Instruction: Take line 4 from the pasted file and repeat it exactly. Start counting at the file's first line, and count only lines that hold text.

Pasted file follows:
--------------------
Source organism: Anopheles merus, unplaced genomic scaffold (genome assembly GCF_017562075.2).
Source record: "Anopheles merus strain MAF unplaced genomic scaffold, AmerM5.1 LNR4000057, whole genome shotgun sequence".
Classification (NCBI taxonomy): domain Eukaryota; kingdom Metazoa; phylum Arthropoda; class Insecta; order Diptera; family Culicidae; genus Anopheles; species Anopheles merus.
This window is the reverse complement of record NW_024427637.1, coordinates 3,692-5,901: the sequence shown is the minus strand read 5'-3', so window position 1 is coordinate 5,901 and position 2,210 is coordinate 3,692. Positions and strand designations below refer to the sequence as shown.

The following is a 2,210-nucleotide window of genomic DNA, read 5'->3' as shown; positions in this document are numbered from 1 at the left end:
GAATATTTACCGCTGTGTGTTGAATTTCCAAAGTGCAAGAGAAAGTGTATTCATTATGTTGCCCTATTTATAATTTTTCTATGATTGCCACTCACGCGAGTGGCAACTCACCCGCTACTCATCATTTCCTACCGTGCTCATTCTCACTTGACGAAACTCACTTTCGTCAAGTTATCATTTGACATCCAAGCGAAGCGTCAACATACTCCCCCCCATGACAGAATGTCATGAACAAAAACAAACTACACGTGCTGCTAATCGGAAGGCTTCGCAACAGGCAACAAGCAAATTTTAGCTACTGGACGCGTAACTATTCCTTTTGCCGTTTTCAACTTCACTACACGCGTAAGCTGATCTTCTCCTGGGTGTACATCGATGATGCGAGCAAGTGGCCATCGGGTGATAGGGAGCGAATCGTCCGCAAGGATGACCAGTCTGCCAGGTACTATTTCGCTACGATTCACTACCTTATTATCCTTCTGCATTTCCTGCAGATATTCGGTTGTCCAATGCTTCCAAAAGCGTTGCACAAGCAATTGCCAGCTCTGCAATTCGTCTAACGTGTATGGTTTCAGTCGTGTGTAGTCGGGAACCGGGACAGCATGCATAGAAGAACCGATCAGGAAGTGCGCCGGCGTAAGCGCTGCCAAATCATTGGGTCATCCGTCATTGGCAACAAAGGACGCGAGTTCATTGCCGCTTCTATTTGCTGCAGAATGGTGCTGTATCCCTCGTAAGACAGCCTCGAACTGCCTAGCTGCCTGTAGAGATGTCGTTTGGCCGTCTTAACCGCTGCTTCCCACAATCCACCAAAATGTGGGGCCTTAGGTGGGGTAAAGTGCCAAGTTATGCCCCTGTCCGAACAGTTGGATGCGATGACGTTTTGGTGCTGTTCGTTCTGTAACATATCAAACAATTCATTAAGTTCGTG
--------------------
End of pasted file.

This window is the reverse complement of record NW_024427637.1, coordinates 3,692-5,901: the sequence shown is the minus strand read 5'-3', so window position 1 is coordinate 5,901 and position 2,210 is coordinate 3,692. Positions and strand designations below refer to the sequence as shown.